New Studies Show Video Game Addiction Leads to Mental Illness
Video Game Addiction, or “gaming disorder,” was recently classified as a disease by the WHO. It is an impulse control disorder, similar to pathological gambling, which does not involve the use of an intoxicating substance.
Excessive video gaming, particularly Internet gaming, has been linked to depression, anxiety, suicidal ideation, and social phobia. An alarming number of adolescents and young adults devote an inordinate amount of time to engaging in video games.
Internet video gaming involves playing online with other people. It tends to be especially addictive because most generally have no ending whereas standard video games involve a single player and a clear goal or mission to achieve. Internet video game players create and temporarily become an online character, building relationships with other online players. It is an escape from reality and for some players, it may be the place they feel the most accepted.
This dissociation from reality and real-life relationships results in social isolation and detachment and notably contributes to increased depression and anxiety. The prevalence of depression, anxiety, and suicide ideations increase with along with playing time.
While most relationships for addicted gamers deteriorate, it is important to note that family relationships are often the most adversely affected. At a stage in life when parental interaction is vital, gamers tend to withdraw. Additionally, friendships lose importance, grades drop, sleep problems occur, anxiety increases, and other interests are lost, all of which further contribute to the depression, resulting in a vicious circle.
Studies Reveal a Link Between Gaming and Depression
Studies show a bidirectional interrelation between Internet gaming addiction and depression symptoms. Some gamers play to cope with emotional stress, but prolonged Internet gaming can result in withdrawal from real-life relationships, often leading to depression. Thus, the symptoms of addiction and depression for Internet gamers have a reciprocal influence on each other.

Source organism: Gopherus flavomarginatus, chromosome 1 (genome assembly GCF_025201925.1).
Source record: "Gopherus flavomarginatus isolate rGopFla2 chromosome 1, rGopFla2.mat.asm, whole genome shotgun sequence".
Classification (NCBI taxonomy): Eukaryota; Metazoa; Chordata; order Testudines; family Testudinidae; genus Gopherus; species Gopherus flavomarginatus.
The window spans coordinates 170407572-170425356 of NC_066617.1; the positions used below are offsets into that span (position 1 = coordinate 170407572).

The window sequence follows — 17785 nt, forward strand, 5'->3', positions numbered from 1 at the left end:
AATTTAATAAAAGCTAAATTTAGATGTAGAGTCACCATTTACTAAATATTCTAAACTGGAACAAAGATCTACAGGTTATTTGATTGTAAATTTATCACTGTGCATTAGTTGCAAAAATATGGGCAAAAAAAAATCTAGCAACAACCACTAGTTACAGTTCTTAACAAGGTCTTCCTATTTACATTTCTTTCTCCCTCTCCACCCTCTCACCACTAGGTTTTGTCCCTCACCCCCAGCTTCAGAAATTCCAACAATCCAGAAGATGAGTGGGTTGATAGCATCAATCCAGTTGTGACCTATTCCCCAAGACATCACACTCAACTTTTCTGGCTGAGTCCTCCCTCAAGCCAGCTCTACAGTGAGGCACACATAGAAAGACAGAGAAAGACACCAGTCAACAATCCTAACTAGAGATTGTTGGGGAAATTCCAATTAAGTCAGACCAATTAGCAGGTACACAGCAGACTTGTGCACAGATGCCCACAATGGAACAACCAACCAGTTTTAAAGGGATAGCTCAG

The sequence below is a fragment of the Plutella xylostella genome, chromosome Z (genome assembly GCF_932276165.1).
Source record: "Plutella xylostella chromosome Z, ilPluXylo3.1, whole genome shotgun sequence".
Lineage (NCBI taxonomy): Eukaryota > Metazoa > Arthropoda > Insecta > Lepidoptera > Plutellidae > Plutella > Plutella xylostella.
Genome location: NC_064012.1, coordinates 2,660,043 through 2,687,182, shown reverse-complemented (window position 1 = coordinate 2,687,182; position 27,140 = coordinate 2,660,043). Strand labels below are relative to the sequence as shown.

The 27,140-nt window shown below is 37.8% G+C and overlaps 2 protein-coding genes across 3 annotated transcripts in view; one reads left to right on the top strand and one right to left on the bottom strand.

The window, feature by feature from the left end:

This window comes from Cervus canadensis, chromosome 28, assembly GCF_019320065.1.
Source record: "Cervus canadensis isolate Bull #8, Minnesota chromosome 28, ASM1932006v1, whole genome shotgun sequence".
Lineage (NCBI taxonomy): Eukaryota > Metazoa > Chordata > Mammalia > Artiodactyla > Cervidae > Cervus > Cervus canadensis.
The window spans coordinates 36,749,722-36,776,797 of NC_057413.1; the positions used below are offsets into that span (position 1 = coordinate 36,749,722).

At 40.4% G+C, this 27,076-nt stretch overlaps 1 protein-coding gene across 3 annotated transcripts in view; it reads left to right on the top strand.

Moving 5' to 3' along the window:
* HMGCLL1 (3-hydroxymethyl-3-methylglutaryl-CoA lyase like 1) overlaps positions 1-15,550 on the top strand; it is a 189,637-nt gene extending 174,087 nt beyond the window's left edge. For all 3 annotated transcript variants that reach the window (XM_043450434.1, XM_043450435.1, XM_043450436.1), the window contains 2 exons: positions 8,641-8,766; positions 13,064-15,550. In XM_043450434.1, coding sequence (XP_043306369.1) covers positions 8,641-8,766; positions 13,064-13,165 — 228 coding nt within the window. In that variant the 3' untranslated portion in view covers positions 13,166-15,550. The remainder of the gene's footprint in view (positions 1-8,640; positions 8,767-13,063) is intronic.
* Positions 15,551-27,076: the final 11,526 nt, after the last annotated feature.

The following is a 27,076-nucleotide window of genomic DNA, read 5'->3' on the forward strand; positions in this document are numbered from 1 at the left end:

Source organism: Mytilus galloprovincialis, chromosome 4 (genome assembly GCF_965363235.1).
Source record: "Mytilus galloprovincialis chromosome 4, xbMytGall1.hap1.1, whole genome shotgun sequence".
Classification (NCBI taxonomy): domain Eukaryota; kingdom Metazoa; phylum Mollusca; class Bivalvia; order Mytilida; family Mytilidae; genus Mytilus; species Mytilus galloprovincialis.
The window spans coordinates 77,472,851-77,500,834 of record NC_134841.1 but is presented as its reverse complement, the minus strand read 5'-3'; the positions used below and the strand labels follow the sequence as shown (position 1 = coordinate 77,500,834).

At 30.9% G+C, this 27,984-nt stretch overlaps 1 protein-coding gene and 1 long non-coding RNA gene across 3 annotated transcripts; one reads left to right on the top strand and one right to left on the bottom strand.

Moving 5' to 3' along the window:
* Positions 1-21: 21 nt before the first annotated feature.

- Pediatrics (journal) published results of a study in January 2018, which involved 3,000 students in grades 3, 4, 7, and 8 over the course of two years. More time playing video games led to depression, anxiety, and social issues 2 years later, combined with grades dropping, impulse control suffering, and most notably relationship deterioration. Another study published in The Archives of Pediatric and Adolescent Medicine studied 1,000 Chinese teens’ gaming habits and found that participants exhibiting excessive Internet use (mostly for video games) were two times as likely to be depressed in as little as 9 months later than those whose use was not excessive. If these excessive gamers cut back on playing, they showed fewer signs of depression.
- Journal of Health Psychology published results of a study in December 2017 involving more than 130,000 participants who were video gamers of all ages. Depression and anxiety were prominent, and gaming was determined to be the cause of 16% of obsessive-compulsive disorder (OCD) issues.
- BMC Psychiatry published results of an extensive study in July 2012 on the association between online gaming, social phobia, and depression. Among 722 online gamers aged approximately 16 to 18, the study found a positive correlation between online gaming time and depression. Increased playing time resulted in increased negative consequences, and a prevalence of suicide ideation, anxiety, OCD, lack of or deteriorated real-life relationships, and low self-esteem.
- Journal of Affective Disorders published results of a study in January 2018 of 1,205 undergraduate college students who reported playing video games. This study compared video game addicts to healthy controls matched demographically and on overall health measures. Participants who reported higher hours of video game time displayed increased depression and anxiety and were more socially isolated.
- Frontiers in Psychiatry published the results of a study in January 2018 of 563 students aged 16-21 who could participate only if they had spent an average of 20% of their daily time on Internet gaming during the years the data were collected. The study focused on changes or differences in the brain and found that gamers exhibited enhanced connectivity between the amygdala (emotional) and prefrontal cortex (executive, reasoning) areas. Aberrant connectivity between these two networks is closely associated with and may underlie depression. This finding strongly supports Internet gaming addiction and depression symptoms being closely interrelated.
Warning Signs of Gaming Addiction